Stocks ready to soar – or the biggest internet scam in investing

If you have an email address not protected from spam by an impenetrable corporate firewall (which is unlikely by the way), then you are in the 99% brackets where most of the people are. Then for sure you receive at least once a week, depending where you disclosed your email address, an urgent request mail.

You are not privileged in any way, nor prosecuted by the fate. Most of us receive “confidential” investors alerts, whereby some “knowledgeable” person discloses you a huge investment opportunity. The emails studied by doitinvest.com have 3 characteristics:
- they show you the history of a very successful share, usually from the 2nd tier of Nasdaq, whose price has rocketed in the last few weeks and which they say it has very good perspectives;
- the share really exists and the price history is true and
- they urge you to buy as much as possible (which is very logical from the receiver’s perspective).

First time when we at doitinvest.com receivd these bogus emails (several years ago) we believed them. And then we started to wonder – why in the world would somebody give you for free such a hint? Something looked fishy and we did not bite.

For good reasons indeed. The mechanism is very simple. The senders of the email start several weeks before sending out the emails, by choosing a company with a low market capitalisation (no of shares multiplied by their market value). Usually they choose a company listed on Nasdaq with few transactions. Then they start to buy its shares, a move which over a few weeks can seriously increase their value, since the low number of transactions means that you seriously influence the price. And this is the trick: when they stop buying, they send out the emails to the “innocent” victims, urging them to buy further and thus raising even more the price. And when others start to buy they sell the shares thus acquired, rounding very good profits.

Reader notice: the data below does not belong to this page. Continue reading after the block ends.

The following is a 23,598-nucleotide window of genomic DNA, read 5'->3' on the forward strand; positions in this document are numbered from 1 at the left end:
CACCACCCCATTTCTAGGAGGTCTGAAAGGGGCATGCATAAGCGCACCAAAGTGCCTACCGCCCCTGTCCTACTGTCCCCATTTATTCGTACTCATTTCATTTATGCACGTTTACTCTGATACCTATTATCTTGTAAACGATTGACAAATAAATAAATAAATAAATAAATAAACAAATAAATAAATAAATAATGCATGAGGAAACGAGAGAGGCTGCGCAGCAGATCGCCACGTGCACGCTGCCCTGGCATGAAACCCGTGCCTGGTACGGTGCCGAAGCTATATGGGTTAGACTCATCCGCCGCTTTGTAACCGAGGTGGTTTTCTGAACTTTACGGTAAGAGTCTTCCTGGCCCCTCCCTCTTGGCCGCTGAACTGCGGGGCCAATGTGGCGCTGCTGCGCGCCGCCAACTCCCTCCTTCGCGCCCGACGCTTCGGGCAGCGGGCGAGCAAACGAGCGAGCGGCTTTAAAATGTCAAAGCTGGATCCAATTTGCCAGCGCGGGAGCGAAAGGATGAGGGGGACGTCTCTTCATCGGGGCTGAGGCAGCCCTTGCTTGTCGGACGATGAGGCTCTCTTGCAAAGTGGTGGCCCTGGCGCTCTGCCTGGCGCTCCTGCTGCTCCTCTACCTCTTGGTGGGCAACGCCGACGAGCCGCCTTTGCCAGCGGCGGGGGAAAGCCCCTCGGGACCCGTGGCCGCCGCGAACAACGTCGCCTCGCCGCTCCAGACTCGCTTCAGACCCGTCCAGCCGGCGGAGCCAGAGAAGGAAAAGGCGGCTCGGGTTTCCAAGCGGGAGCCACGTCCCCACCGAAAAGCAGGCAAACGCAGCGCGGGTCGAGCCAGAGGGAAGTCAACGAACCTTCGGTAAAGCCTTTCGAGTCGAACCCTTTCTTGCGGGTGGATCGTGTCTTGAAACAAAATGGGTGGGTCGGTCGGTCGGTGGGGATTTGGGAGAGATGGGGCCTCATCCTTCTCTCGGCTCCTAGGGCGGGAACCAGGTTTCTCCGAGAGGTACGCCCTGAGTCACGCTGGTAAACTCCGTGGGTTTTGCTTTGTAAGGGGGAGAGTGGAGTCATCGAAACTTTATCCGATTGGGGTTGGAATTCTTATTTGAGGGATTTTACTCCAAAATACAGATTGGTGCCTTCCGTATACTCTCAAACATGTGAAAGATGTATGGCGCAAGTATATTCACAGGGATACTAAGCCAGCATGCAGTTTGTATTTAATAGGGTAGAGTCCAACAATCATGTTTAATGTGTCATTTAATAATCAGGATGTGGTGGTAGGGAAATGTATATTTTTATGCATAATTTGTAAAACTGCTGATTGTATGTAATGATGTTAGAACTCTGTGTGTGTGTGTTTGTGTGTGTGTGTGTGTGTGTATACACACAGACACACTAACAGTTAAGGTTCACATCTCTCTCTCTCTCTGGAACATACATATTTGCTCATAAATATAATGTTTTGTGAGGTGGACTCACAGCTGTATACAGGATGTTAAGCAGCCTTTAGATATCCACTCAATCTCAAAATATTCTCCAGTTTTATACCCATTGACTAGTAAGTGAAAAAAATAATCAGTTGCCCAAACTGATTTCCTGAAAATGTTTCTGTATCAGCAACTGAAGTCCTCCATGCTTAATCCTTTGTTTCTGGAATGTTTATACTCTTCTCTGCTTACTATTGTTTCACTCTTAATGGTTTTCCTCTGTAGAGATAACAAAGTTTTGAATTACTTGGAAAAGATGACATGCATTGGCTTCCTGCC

Of course these tactics are illegal and look like market manipulation. But because the company is usually small and the number of transactions not very high, this is not usually investigated by the SEC or by some other authority, since they have their hands full with bigger issues.

What would be the appropriate answer to such and email? I would sell short those shares, since they would start to decline soon after a short further increase. Or I would post an announcement on company’s website letting people know that somebody’s manipulating the price… Then I would not like to be in the sender’s shoes…
Article created and published originally by doitinvest.com

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